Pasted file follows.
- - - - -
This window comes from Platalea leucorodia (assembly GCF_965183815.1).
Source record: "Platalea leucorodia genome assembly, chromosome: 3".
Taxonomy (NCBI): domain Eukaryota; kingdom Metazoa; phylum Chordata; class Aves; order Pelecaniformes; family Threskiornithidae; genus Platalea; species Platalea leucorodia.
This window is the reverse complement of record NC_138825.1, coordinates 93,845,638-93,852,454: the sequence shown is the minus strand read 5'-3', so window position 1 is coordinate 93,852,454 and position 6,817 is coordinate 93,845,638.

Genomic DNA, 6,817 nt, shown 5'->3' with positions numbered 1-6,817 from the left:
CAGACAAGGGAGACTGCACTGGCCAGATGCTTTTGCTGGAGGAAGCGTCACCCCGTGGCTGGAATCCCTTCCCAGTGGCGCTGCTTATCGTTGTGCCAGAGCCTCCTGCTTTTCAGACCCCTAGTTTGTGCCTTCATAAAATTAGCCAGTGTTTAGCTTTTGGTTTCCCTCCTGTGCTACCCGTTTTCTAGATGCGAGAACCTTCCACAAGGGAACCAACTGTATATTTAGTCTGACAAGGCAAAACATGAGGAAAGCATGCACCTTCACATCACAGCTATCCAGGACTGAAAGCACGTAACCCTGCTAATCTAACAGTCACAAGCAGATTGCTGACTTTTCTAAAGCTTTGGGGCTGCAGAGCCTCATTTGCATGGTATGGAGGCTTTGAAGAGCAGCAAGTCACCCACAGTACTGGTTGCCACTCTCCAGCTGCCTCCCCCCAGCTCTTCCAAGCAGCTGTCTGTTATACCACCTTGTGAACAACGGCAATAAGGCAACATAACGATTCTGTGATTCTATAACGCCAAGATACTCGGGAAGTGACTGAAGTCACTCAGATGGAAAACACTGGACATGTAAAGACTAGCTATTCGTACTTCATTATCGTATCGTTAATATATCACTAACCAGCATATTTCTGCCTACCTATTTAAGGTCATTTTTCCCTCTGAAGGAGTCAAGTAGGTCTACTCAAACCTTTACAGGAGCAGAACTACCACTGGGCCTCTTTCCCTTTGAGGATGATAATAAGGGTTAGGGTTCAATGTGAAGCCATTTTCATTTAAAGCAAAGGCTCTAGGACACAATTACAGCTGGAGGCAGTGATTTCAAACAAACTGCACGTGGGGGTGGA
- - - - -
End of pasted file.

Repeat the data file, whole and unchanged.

This window comes from Platalea leucorodia (assembly GCF_965183815.1).
Source record: "Platalea leucorodia genome assembly, chromosome: 3".
Taxonomy (NCBI): domain Eukaryota; kingdom Metazoa; phylum Chordata; class Aves; order Pelecaniformes; family Threskiornithidae; genus Platalea; species Platalea leucorodia.
This window is the reverse complement of record NC_138825.1, coordinates 93,845,638-93,852,454: the sequence shown is the minus strand read 5'-3', so window position 1 is coordinate 93,852,454 and position 6,817 is coordinate 93,845,638.

Genomic DNA, 6,817 nt, shown 5'->3' with positions numbered 1-6,817 from the left:
CAGACAAGGGAGACTGCACTGGCCAGATGCTTTTGCTGGAGGAAGCGTCACCCCGTGGCTGGAATCCCTTCCCAGTGGCGCTGCTTATCGTTGTGCCAGAGCCTCCTGCTTTTCAGACCCCTAGTTTGTGCCTTCATAAAATTAGCCAGTGTTTAGCTTTTGGTTTCCCTCCTGTGCTACCCGTTTTCTAGATGCGAGAACCTTCCACAAGGGAACCAACTGTATATTTAGTCTGACAAGGCAAAACATGAGGAAAGCATGCACCTTCACATCACAGCTATCCAGGACTGAAAGCACGTAACCCTGCTAATCTAACAGTCACAAGCAGATTGCTGACTTTTCTAAAGCTTTGGGGCTGCAGAGCCTCATTTGCATGGTATGGAGGCTTTGAAGAGCAGCAAGTCACCCACAGTACTGGTTGCCACTCTCCAGCTGCCTCCCCCCAGCTCTTCCAAGCAGCTGTCTGTTATACCACCTTGTGAACAACGGCAATAAGGCAACATAACGATTCTGTGATTCTATAACGCCAAGATACTCGGGAAGTGACTGAAGTCACTCAGATGGAAAACACTGGACATGTAAAGACTAGCTATTCGTACTTCATTATCGTATCGTTAATATATCACTAACCAGCATATTTCTGCCTACCTATTTAAGGTCATTTTTCCCTCTGAAGGAGTCAAGTAGGTCTACTCAAACCTTTACAGGAGCAGAACTACCACTGGGCCTCTTTCCCTTTGAGGATGATAATAAGGGTTAGGGTTCAATGTGAAGCCATTTTCATTTAAAGCAAAGGCTCTAGGACACAATTACAGCTGGAGGCAGTGATTTCAAACAAACTGCACGTGGGGGTGGA